SEOUL, Oct. 23 (Korea Bizwire) – As the issue of anti-money laundering (AML) is getting more critical all over the world, the Financial Supervisory Service (FSS) ordered the Korean branches of four international banks that do not have any adequate internal system to closely monitor money laundering activities, with relevant regulations set up and consolidated.
Of the 39 Korean offices of foreign banks, the financial regulator looked into the four Seoul branches such as Sumitomo Mitsui Banking Corporation (SMBC), Societe Generale, Bank of China, and Bank of Communications, thereby finding out that all of them failed to set up regulations related to AML, according to banking sources on October 21.
As for SMBC, FSS learned that the Japanese bank has yet to secure the criteria of suspicious transaction reports that take into account a variety of transactions involving loans, deposits, and foreign exchange.
What is more critical is that this bank has not set up any principles for security controls in order to curb suspicious transactions, personal information breaches, and forged or changed records. Societe Generale did not carry out regular independent probes on anti-money laundering and clarify the proper obligations and duties of the Seoul branch general manager for AML.
Not much different from SMBC, Bank of China has yet to make the criteria to tell the difference between suspicious transactions and normal ones. Once a suspicious transaction is not reported on the first phase of screening, there is no way to verify it as a fraud.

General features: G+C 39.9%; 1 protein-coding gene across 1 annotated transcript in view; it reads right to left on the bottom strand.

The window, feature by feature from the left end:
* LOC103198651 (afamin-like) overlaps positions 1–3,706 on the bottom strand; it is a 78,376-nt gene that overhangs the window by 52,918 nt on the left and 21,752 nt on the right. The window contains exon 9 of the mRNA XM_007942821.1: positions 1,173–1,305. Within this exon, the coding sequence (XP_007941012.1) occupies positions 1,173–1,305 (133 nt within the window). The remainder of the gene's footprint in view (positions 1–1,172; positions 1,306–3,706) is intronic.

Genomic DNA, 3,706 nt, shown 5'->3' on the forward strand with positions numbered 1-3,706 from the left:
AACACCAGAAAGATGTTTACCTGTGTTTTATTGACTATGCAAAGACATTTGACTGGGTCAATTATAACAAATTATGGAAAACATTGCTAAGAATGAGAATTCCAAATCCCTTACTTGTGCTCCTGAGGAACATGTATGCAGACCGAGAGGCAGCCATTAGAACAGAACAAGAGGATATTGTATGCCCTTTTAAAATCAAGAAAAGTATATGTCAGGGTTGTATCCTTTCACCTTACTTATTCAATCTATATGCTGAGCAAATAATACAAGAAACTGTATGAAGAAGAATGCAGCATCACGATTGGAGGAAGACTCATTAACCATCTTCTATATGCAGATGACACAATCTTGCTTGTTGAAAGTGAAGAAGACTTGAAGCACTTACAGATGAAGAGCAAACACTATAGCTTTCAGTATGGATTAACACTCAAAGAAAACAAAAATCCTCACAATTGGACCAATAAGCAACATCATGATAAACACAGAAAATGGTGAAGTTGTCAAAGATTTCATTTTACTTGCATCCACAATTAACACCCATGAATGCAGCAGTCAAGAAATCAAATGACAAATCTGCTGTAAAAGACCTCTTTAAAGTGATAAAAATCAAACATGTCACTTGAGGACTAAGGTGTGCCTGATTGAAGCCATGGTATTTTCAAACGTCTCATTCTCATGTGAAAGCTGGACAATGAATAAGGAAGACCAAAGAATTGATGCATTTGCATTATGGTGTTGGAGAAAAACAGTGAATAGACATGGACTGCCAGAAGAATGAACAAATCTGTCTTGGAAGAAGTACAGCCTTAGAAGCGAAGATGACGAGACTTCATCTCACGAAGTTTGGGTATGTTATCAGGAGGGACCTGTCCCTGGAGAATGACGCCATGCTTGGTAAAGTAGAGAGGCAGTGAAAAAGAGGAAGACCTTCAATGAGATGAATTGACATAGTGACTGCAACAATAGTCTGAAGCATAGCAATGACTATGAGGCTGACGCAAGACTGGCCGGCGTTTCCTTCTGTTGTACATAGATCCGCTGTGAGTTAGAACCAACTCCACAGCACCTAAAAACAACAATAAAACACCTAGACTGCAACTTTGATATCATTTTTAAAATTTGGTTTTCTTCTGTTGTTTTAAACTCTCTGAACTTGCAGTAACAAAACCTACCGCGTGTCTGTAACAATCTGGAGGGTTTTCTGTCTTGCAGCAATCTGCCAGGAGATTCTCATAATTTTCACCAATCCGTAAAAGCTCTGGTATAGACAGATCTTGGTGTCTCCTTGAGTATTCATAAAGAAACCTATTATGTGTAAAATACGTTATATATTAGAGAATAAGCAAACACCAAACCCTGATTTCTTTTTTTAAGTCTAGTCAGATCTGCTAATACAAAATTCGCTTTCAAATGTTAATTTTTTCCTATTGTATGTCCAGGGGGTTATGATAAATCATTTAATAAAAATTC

A concern has emerged that a large cash transaction report is prone to be left out when withdrawals from or deposits to separate branches in Seoul, Ansan, Guro, and Daegu are made separately. The concern is likely to come true since a transaction report is made individually in each branch, not collectively for the entire branch offices.
Bank of Communications also does not have any regulations to cut the risk from suspicious transactions since it does not install any computer system to assess the risk of money laundering and to review suspicious transactions by taking care of such critical tasks manually.
Another mounting worry is that this bank, recently appointed as a renminbi – China’s official currency – clearing bank, is expected to be inundated with customers and transactions.
As to the above banks’ vulnerability to illegal and fraudulent transaction activities, FSS ordered the four banks to secure security principles, a computer security system, and the workforce in charge of consolidating AML regulations.
By Eugene Yu (firstname.lastname@example.org)